By the time we reach ‘Ripley’s Rescue‘, the score is in full combat mode, a rip-roaring action movie score, one that not only builds with excitement but also throws in horror every now and again. And Horner has created a perfect blend tonally. One minute blood pumping exciting, the next scaring us before calming down, lulling the listener into a false sense of security before unleashing once more. As we come across ‘Futile Escape‘, we know that at any minute we are going to be going all hell for leather. And so it goes as the track, like Lalo Schiffrin’s piece of music for the car chase sequence in ‘Bullitt‘, starts off quietly and gradually builds up and up until it is unleashed full bore, without mercy. Now, once more we are in the blood pumping action territory. The piece of music continues on its course until we reach a screeching climax, one in the film where we say goodbye to two of the characters in a blaze of glory.
We follow once again through the haunting melodies of ‘Newt Is Taken‘ before we are thrown into the determined action and revenge piece that is ‘Going After Newt‘. We are now nearing the climax of them all, the first battle between adopted human mother and Alien Queen, the source of the entire problem. We are closing on ‘Bishop’s Countdown‘ which is completely astonishing in its motifs, the way that it makes the listener hear every chord in anticipation as builds up to a shattering climax before calming down once more and ending almost peacefully. Of course by the next track, ‘Queen To Bishop‘, the fight and the frights are back on once more as Horner demonstrates once again a masterful piece of suspense music that explodes suddenly again before calming down before finally we come to ‘Resolution And Hyperspace‘, the final track in the film. The opening part of the piece actually doesn’t appear in the film, its use omitted until it was used in the climax of ‘Die Hard‘. But this is it, the finality of the films events and a quiet, almost peaceful closing of the chapter before the reprise of the opening credits theme.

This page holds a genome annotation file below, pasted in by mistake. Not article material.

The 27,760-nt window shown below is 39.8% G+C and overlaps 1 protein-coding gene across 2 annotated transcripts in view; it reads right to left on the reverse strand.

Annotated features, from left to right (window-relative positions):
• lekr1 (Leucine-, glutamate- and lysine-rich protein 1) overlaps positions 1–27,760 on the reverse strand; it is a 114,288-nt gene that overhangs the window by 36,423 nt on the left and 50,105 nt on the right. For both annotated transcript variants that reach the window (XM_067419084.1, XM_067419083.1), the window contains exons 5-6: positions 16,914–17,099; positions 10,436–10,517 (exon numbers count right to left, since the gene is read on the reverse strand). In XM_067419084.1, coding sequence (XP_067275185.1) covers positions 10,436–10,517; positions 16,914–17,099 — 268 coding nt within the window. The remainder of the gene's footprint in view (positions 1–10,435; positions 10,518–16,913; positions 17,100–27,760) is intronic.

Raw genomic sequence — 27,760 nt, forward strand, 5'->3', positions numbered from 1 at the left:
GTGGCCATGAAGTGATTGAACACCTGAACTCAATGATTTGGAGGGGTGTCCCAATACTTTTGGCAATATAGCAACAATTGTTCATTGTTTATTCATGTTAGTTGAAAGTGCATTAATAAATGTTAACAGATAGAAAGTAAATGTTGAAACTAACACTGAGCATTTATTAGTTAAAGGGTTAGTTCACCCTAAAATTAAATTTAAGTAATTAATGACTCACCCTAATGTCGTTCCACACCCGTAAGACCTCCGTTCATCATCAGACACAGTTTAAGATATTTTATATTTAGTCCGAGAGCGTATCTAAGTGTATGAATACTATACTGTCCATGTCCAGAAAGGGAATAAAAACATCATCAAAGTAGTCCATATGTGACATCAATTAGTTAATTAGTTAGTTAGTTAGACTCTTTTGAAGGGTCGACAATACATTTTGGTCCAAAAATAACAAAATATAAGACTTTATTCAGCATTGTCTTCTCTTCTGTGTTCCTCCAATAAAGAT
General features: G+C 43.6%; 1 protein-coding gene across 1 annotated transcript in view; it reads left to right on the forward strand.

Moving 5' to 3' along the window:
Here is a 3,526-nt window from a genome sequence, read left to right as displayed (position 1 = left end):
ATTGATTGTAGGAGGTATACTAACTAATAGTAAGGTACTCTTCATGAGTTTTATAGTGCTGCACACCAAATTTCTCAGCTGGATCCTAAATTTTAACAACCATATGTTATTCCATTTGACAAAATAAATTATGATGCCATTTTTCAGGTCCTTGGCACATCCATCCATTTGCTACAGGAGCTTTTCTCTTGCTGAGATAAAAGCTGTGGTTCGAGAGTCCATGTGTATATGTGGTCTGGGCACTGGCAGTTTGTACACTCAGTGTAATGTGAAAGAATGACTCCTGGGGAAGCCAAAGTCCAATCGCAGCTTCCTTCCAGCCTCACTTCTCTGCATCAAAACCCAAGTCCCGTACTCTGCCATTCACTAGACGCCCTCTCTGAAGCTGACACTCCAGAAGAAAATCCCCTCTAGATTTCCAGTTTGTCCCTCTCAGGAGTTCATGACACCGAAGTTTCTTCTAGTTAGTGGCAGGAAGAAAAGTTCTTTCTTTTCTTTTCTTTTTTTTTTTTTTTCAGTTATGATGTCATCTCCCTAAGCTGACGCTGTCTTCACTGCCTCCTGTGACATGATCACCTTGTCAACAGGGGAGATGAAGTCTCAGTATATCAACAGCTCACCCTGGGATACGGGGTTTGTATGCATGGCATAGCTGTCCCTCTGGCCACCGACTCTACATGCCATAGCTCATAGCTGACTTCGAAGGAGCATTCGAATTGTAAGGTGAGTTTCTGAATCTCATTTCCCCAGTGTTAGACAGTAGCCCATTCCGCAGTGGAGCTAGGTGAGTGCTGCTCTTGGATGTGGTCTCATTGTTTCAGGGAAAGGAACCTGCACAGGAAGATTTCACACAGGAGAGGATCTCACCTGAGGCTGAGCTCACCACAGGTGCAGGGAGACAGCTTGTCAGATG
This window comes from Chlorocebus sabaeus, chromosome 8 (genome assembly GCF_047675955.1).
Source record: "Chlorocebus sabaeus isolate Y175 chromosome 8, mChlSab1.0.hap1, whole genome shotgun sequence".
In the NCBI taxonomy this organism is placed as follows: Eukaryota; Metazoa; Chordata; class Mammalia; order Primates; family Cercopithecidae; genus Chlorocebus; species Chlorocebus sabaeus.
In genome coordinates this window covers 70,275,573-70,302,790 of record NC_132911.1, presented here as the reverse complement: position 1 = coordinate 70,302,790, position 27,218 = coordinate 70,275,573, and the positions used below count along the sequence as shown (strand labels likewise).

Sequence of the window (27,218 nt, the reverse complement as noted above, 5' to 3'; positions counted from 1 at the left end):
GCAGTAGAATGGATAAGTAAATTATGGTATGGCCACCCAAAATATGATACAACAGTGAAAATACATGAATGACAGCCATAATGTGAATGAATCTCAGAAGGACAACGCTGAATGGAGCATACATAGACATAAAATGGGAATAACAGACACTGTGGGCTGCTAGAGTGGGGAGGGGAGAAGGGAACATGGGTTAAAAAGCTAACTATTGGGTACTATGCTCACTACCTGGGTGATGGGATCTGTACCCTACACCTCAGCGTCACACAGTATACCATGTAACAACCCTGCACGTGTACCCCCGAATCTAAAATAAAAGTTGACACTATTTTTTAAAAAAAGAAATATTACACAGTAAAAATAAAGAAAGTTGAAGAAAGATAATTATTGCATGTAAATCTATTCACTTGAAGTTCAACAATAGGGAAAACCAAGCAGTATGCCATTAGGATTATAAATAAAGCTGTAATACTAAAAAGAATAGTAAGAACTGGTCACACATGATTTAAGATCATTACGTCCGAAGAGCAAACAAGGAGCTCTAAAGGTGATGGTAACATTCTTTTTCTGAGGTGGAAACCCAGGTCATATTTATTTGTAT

The version I have been describing is the expanded edition that is available to stream and download from most online music stores. It is a completely worthy addition to any music collectors library and, as a completionist, to me is an essential score to own. Sadly, James Horner is no longer with us but his music lives on in the scores he has left behind. I own many of them but it is hard-pressed to find or hear one that matches the sheer enjoyment or quality of his ‘Aliens‘ score. Sit back and allow yourself to be thrilled, scared but ultimately entertained by the brilliance of James Horner.
Stay safe and look after each other.
Let us know if you have any suggestions of great soundtracks our readers should check out and we’ll feature and share them with the FOTF community.
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Carl Roberts is a Senior Staff Writer and Books and Literature Correspondent for Future of the Force. Aside from being our horror genre aficionado, he is also passionate about Star Wars, Marvel, DC, and the Indiana Jones movies. Follow him on Twitter @CarlRoberts2 where he uses the force frequently!
Carl Roberts is a Senior Entertainment/Books and Literature Correspondent for The Future of the Force. Aside from being our horror genre aficionado, he is also passionate about Star Wars, Marvel, DC, and the Indiana Jones movies. Follow him on Twitter where he uses the force frequently!